Andy Redwood said that police had sought to “try and draw everything back to zero… take everything back to the beginning and then reanalyze and reassess everything, accepting nothing”.
He added: “The careful and critical analysis of the timeline has been absolutely key. Primarily, we are focused on the area between 8.30 p.m. and 10 p.m.
“We know that at 8.30, that was the time that Mr. and Mrs. McCann went down to the tapas area for their dinner, and we know that at around 10 p.m., that was when Mrs. McCann found that Madeleine was missing.”
Madeleine McCann’s parents will make a live appeal in the studio during the programme and, ahead of the broadcast.
“When it’s a special occasion, when you should be at your happiest, and Madeleine’s not there, that’s when it really hits home,” Gerry McCann said.
Kate McCann added: “It’s when you have the big family occasions… and you haven’t got your complete family.”
Earlier this month, police said phone records may be key to the case after it emerged officers were analyzing data from phones belonging to people who were in Praia da Luz when Madeleine vanished.
Scotland Yard detectives believe mobile phone records may hold the key to solving the Madeleine McCann case.
Three-year-old Madeleine McCann, of Rothley, Leicestershire, vanished on holiday in Praia de Luz, Portugal, in 2007.
Police are analyzing data from thousands of phones belonging to people in the village at the time. There are 41 potential suspects, they say.
A major appeal based on “substantive” new information will be broadcast on the BBC’s Crimewatch on October 14.
Madeleine McCann was days away from her fourth birthday when she disappeared from her family’s holiday apartment.
Detective Chief Inspector Andy Redwood, who is leading the inquiry, said officers were examining a “substantial amount of data” from mobile phones thought to belong to people who were in the resort of Praia de Luz in the days just before, during and after Madeleine McCann’s disappearance.
Police are trying to identify the owner of each phone to build up a picture of exactly who was in the area. More than 3,000 people live in Praia de Luz, while holidaymakers and seasonal workers visit from countries across the world.
“This is not just a general trawl,” said Det. Ch. Insp. Andy Redwood.
“It’s a targeted attack on that data to see if it assists us to find out what happened to Madeleine McCann at that time.”
Detective Chief Inspector Redwood said officers had so far been unable to attribute a “large number” of mobile numbers and admitted that it was difficult to do so with phones bought six years ago on a pay-as-you-go basis.
The records also contain information on which phone numbers were dialed and when calls were made. It is thought some phone numbers might appear on police intelligence systems or be linked to criminals.
“We can see what the phone is doing, but we can’t see the text messages,” said the detective.
Scotland Yard detectives believe mobile phone records may hold the key to solving the Madeleine McCann case
“It shows a timeline of the call data.”
According to Scotland Yard, the phone records had been “looked at” during the initial Portuguese police investigation but not in detail.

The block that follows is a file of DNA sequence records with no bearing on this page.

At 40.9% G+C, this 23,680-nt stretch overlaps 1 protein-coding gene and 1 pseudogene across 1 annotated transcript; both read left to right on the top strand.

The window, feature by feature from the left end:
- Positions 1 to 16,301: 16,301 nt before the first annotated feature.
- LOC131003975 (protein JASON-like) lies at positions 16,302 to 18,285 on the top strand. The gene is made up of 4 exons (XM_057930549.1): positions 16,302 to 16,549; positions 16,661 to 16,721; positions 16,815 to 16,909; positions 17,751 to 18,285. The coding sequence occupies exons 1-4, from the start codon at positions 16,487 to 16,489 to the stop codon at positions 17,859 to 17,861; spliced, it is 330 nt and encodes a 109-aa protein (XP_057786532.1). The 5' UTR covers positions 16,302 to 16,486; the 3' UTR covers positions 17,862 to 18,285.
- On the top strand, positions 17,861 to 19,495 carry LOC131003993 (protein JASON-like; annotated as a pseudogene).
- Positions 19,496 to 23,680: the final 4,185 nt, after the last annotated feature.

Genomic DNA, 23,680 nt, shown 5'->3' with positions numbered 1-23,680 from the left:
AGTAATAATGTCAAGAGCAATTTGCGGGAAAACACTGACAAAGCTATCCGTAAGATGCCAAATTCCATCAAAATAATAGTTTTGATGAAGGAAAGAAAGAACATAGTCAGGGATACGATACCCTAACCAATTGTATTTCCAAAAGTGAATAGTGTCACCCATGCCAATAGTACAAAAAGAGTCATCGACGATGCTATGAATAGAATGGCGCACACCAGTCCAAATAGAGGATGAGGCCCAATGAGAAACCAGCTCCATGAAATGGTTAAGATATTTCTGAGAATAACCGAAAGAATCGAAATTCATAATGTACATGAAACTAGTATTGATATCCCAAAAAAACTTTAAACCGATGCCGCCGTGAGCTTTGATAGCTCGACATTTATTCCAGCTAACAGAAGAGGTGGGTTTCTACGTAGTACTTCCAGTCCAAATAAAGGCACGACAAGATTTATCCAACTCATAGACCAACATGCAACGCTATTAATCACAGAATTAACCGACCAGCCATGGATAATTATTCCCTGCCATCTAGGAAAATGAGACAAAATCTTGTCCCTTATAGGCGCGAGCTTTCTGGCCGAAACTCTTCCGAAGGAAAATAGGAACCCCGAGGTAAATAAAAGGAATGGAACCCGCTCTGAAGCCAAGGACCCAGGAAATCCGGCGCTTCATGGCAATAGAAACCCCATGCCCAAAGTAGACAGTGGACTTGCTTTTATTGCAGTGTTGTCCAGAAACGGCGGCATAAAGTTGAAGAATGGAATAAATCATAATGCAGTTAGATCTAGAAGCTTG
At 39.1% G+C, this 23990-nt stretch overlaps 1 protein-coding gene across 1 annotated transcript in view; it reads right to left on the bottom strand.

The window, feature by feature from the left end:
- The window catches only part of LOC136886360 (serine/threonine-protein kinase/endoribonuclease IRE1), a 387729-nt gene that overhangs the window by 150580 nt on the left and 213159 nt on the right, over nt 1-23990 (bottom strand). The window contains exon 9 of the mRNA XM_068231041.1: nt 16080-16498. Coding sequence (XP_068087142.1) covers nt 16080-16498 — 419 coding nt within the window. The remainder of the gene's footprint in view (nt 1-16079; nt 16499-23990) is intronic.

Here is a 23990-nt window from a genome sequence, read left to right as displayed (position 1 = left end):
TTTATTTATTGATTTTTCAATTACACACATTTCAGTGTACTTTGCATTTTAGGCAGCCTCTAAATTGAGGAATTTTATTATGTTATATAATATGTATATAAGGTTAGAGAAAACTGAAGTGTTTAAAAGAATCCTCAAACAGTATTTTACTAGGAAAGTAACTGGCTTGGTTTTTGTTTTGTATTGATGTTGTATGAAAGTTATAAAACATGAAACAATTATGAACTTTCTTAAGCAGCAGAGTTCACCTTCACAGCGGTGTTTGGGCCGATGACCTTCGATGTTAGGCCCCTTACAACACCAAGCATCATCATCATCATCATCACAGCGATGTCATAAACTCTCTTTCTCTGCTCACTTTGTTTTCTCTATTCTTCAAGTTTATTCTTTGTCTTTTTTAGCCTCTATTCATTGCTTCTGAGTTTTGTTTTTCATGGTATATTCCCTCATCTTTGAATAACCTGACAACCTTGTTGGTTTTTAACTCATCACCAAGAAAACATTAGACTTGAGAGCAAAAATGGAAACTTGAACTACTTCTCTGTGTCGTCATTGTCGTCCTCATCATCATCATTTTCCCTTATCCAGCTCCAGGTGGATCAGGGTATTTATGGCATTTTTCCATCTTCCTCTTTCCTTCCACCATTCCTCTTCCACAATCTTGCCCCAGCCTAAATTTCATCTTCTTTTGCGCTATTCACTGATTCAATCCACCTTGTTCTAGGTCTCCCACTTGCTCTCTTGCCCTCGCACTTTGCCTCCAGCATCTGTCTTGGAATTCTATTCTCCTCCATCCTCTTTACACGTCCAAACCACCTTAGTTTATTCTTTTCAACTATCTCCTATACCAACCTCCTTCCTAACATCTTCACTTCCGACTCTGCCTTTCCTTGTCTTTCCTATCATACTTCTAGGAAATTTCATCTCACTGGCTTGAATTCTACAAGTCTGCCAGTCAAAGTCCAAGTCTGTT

Asked by reporters if the information held the key to the investigation, Det. Ch. Insp. Andy Redwood replied: “It could do.”
He said there was no CCTV available – evidence which is often used to help solve missing persons inquiries in the UK.
Scotland Yard announced it was launching an investigation into Madeleine McCann’s disappearance in July – after spending two years reviewing the case, under the codename Operation Grange.
At that time, detectives said there were 38 “persons of interest” from five different countries – Portugal, the UK and three others that were not named.
Police said the number had now gone up to 41, of whom 15 were UK nationals.
However, detectives said work was “pretty now complete” on three of the Britons and they were likely to be struck off the list in the near future.
No one has been arrested.
Since July, police have formally requested the co-operation of the Portuguese authorities and a team of six senior detectives from Faro, in the Algarve, has begun working on the inquiry. Portuguese authorities dropped their investigation into her disappearance in 2008.
Metropolitan Police Assistant Commissioner Mark Rowley said it was a “good and professional” relationship and it was hoped that in future a small group of Scotland Yard detectives would be based in the Algarve to work with the Portuguese.
“It’s easier to do it alongside than at a distance,” he said.
Law enforcement agencies in 30 other countries – most of them in Europe – have also been asked for their assistance, principally to trace people thought to have been in Praia de Luz at the time.
Appeals for witnesses and information are also expected to air in Germany, the Netherlands and, possibly, the Republic of Ireland – the countries where most of the tourists in Praia de Luz came from.
The Crimewatch programme will feature a reconstruction and interviews with Kate and Gerry McCann, who, for the first time, will appear alongside detectives working on the investigation.
Police said the investigation was “gathering momentum”, though much work was still to be done.
Of 39,148 documents from the various police and private investigator inquiries detectives from Operation Grange have processed 21,614 of them.
The number of police tasks, known as “actions”, to be carried out by the new 37-strong investigative team numbers 4,920, of which 2,123 have been completed.
Andy Redwood said police were working backwards from the moment Madeleine McCann went missing to understand what happened to her.
A number of persons of interest have been identified by UK detectives reviewing the case of the 2007 disappearance of Madeleine McCann.
Madeleine McCann, from Rothley, Leics, was nearly 4-year-old when she went missing from her family’s Portuguese holiday flat in an Algarve resort.
Scotland Yard said officers were working closely with Portuguese police and considering their next steps.
They denied asking Portuguese police to make any arrests.
In a statement, the Metropolitan Police went on to say Madeleine’s parents, Kate and Gerry McCann, were being kept up-to-date with their progress.